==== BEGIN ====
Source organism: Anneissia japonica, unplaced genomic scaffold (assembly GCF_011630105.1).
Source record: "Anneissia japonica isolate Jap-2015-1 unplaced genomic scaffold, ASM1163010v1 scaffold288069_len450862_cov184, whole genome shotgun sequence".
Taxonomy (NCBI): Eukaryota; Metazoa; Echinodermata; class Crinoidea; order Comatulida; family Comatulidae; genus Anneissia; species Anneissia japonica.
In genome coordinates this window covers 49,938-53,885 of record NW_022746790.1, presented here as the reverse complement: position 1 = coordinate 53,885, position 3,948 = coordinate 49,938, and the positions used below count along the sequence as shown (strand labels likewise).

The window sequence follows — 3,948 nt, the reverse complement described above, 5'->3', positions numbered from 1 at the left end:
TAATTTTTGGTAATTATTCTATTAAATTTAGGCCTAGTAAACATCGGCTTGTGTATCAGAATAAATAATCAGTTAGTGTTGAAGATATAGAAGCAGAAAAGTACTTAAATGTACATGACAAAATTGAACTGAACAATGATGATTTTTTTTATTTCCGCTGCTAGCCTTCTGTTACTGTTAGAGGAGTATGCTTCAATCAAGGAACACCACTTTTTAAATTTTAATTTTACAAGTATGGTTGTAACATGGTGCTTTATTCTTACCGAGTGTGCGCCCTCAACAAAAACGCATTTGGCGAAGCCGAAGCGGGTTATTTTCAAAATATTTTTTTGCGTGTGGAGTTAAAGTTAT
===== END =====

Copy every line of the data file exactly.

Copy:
Source organism: Anneissia japonica, unplaced genomic scaffold (assembly GCF_011630105.1).
Source record: "Anneissia japonica isolate Jap-2015-1 unplaced genomic scaffold, ASM1163010v1 scaffold288069_len450862_cov184, whole genome shotgun sequence".
Taxonomy (NCBI): Eukaryota; Metazoa; Echinodermata; class Crinoidea; order Comatulida; family Comatulidae; genus Anneissia; species Anneissia japonica.
In genome coordinates this window covers 49,938-53,885 of record NW_022746790.1, presented here as the reverse complement: position 1 = coordinate 53,885, position 3,948 = coordinate 49,938, and the positions used below count along the sequence as shown (strand labels likewise).

The window sequence follows — 3,948 nt, the reverse complement described above, 5'->3', positions numbered from 1 at the left end:
TAATTTTTGGTAATTATTCTATTAAATTTAGGCCTAGTAAACATCGGCTTGTGTATCAGAATAAATAATCAGTTAGTGTTGAAGATATAGAAGCAGAAAAGTACTTAAATGTACATGACAAAATTGAACTGAACAATGATGATTTTTTTTATTTCCGCTGCTAGCCTTCTGTTACTGTTAGAGGAGTATGCTTCAATCAAGGAACACCACTTTTTAAATTTTAATTTTACAAGTATGGTTGTAACATGGTGCTTTATTCTTACCGAGTGTGCGCCCTCAACAAAAACGCATTTGGCGAAGCCGAAGCGGGTTATTTTCAAAATATTTTTTTGCGTGTGGAGTTAAAGTTAT